Fayetteville senior center's kitchen getting an upgrade

Posted: October 30, 2017 at 1 a.m.

Barry Thomas, food service manager at the Fayetteville Senior Activity and Wellness Center, tours the new kitchen equipment at the center Wednesday. The center is undergoing a kitchen renovation to better serve its clients. The center has nearly 200 residents enrolled in its Meals on Wheels program with about 100 more who regularly visit the center for meals.

FAYETTEVILLE -- About the start of the year, 88-year-old Junior Leon Porter fell three times while trying to make a pot of stew. His neck, in a brace, is still healing.

So is his heart after his wife, Lora, died in March.

Ozarks Cares

The senior center on Wednesday received a $15,000 check from Ozarks Electric for its Meals on Wheels program. The gift represented donations Ozarks employees made to the cooperative’s charitable campaign, Ozarks Cares, according to a news release.

Cayla Wilson, senior center director, had just come back from vacation. She said she had no idea the check was coming. Staff said they wanted to surprise her.

Employees at the cooperative nominate charitable organizations or programs and vote on the recipients, Mitch Styles, education and community outreach coordinator with Ozarks Electric, said in the news release.

Source: Staff report

Porter says the Meals on Wheels program has helped him immensely.

"I've always been just an ol' fuddy dud -- I didn't need no help," he said, adding he wasn't sure about the program at first. The program's volunteers quickly won him over.

The Senior Activity and Wellness Center at 945 S. College Ave. is using $245,000 in Community Development Block Grant money to expand and renovate its kitchen, in addition to $85,000 for new appliances and equipment. The center also received a $25,000 Walmart Foundation grant for the project.

Cayla Wilson, center director, said more and more seniors have signed up for Meals on Wheels in her five years on the job. The staff started feeling the effects of a cramped kitchen and aging appliances.

Nearly 200 seniors in the city receive Meals on Wheels. Another 60 to 100 walk into the center daily for a bite to eat. More than 4,000 home-delivered meals came out of that kitchen in September, as well as about 1,700 in-center meals, Wilson said.

"I'm looking at the big picture," she said. "Another five years down the road, we may be up to -- who knows?"

Eight other Meals on Wheels programs operate out of Farmington, Springdale, Elkins, Prairie Grove, Winslow, Lincoln and Rogers, according to the Meals on Wheels America website. Rogers has two programs; one that serves Benton County and another serving Benton, Carroll and Madison counties.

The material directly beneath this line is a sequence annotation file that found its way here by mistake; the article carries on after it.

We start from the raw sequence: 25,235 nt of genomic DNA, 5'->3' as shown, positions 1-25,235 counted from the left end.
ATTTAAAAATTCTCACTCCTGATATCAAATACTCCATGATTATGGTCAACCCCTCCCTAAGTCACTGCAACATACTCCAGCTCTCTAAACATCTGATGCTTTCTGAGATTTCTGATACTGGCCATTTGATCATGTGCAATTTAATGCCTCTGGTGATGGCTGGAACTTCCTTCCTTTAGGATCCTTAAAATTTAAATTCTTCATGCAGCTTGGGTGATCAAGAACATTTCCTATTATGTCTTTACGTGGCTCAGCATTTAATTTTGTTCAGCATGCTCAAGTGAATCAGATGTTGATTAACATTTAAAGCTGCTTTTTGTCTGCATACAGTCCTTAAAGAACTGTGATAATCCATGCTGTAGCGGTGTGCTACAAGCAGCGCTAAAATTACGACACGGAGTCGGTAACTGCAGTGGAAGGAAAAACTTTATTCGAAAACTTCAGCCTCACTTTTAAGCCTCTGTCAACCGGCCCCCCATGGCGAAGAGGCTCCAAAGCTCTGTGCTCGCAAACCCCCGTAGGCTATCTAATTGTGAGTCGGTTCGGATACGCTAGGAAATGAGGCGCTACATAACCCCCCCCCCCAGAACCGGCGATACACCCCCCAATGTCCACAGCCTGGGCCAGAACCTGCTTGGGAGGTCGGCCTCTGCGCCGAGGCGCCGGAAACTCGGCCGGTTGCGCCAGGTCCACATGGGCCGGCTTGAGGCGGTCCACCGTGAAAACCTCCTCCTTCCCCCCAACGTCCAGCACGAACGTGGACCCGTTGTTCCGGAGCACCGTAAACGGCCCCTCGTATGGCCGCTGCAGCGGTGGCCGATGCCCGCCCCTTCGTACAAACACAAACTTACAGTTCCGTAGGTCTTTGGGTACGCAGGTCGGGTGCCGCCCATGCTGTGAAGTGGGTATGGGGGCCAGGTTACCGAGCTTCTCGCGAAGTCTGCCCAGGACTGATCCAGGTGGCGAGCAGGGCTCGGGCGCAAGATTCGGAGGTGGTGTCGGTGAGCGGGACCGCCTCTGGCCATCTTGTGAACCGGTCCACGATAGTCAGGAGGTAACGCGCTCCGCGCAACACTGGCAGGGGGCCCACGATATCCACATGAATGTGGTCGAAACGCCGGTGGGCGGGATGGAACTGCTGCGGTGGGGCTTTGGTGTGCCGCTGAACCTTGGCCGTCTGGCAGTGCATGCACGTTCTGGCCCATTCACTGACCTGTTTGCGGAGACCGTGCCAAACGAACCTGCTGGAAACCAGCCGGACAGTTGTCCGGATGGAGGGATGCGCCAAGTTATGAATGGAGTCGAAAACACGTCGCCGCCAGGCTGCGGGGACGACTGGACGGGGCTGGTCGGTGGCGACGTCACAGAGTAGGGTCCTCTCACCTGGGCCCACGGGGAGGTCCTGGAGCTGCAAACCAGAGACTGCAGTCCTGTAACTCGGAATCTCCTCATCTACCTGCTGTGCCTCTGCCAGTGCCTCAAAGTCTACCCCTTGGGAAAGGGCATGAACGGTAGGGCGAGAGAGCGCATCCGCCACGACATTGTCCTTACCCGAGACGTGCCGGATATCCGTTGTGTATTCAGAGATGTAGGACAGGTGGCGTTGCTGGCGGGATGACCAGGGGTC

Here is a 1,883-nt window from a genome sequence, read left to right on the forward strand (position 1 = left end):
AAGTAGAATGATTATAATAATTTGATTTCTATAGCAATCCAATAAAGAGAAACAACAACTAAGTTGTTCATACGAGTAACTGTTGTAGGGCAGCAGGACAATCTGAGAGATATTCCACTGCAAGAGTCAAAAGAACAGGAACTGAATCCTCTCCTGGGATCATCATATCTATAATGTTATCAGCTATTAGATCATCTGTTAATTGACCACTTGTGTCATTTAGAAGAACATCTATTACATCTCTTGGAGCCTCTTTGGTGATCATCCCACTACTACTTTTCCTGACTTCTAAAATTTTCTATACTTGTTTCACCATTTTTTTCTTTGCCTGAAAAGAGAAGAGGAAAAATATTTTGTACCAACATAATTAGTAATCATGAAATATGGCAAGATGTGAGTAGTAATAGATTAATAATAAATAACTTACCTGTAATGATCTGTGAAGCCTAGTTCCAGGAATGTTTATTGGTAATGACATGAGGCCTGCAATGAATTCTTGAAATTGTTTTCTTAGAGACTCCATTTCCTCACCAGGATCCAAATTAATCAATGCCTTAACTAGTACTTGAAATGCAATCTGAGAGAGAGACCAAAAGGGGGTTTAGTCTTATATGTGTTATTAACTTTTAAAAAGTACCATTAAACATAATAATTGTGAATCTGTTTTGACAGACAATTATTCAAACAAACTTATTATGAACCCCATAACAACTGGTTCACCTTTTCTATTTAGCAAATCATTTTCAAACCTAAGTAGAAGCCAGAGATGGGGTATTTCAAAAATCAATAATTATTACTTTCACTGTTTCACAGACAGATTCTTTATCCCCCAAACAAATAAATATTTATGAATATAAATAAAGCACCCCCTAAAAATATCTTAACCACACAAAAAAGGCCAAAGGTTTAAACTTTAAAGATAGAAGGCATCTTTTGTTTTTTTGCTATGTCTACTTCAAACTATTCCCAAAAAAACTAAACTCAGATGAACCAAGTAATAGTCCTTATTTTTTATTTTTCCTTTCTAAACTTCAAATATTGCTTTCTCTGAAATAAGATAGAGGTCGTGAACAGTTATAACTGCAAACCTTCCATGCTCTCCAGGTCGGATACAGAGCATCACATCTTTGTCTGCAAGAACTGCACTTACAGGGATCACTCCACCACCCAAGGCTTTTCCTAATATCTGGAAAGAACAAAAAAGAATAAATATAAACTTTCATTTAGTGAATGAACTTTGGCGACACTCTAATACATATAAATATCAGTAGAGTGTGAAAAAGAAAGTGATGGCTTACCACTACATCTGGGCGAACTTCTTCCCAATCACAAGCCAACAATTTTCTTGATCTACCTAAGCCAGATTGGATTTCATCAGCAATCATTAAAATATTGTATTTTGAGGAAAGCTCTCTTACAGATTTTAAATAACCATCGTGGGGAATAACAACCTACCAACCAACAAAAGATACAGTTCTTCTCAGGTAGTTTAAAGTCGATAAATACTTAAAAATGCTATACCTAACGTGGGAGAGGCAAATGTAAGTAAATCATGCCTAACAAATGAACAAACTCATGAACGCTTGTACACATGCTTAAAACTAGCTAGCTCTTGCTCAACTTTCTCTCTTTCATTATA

Springdale's senior center got a bigger walk-in freezer a few years ago but doesn't have plans to further renovate the kitchen, Director Lori Proud said. The other programs haven't had any kitchen renovations in recent years.

Just more than a dozen staff members have been going strong while construction crews with Ellingson Contracting have hammered and chiseled the kitchen, with the center's four full-time employees managing everything. Barry "Kingpin" Thomas, kitchen manager, said his years at the now-closed James at the Mill and Muley's restaurants helped him adapt to just about any situation.

"You play the hand you're dealt with. That's part of the thing, is figuring it out," he said. "In any kitchen you want everything to come out and be ready at the same time."

The two-phase project should wrap by the end of the year. The expansion will add 800 square feet to the 1,200-square-foot kitchen. Work includes the concrete, framing, roofing, exterior finish, plumbing and electrical wiring for the expansion, as well as a new walk-in, grease duct and hood, drywall, painting, light fixtures, a drink bar and restroom for staff.

Wilson said at some point the center will need another truck to deliver Meals on Wheels food. It has two now; other meals are delivered in the personal vehicles of volunteers.

One of those volunteers, Larry Altman, said the center has maintained a smooth operation since the renovation work began more than a year ago. Drivers come in, check the log, pack up the food and head out on their routes.

Altman, 65, wanted to do something worthwhile in retirement even with 26 years in the Air Force under his belt. He thought of his 95-year-old Aunt Ruby who practically raised him.

"I thought it would keep me off the golf course," Altman said. "I was feeling a little guilty."

Community Development Block Grant money can be used to reimburse cities for work done on projects related to seniors. Once the federal money is used, it frees up the city's money for other projects. In total, about $430,000 worth of work has been done to the senior center.

The extra work includes exterior drainage, replacing roof tiles, an exterior stucco wall, gutters and extra parking.

Seniors fit the program criteria to assist low- to moderate-income residents because a majority are on a fixed income, which usually isn't much, said Yolanda Fields, community resources director.

"We're all going to get to that stage of our lives," she said. "We need to be thinking about the folks who are already there, and what we want in place when we get there."

NW News on 10/30/2017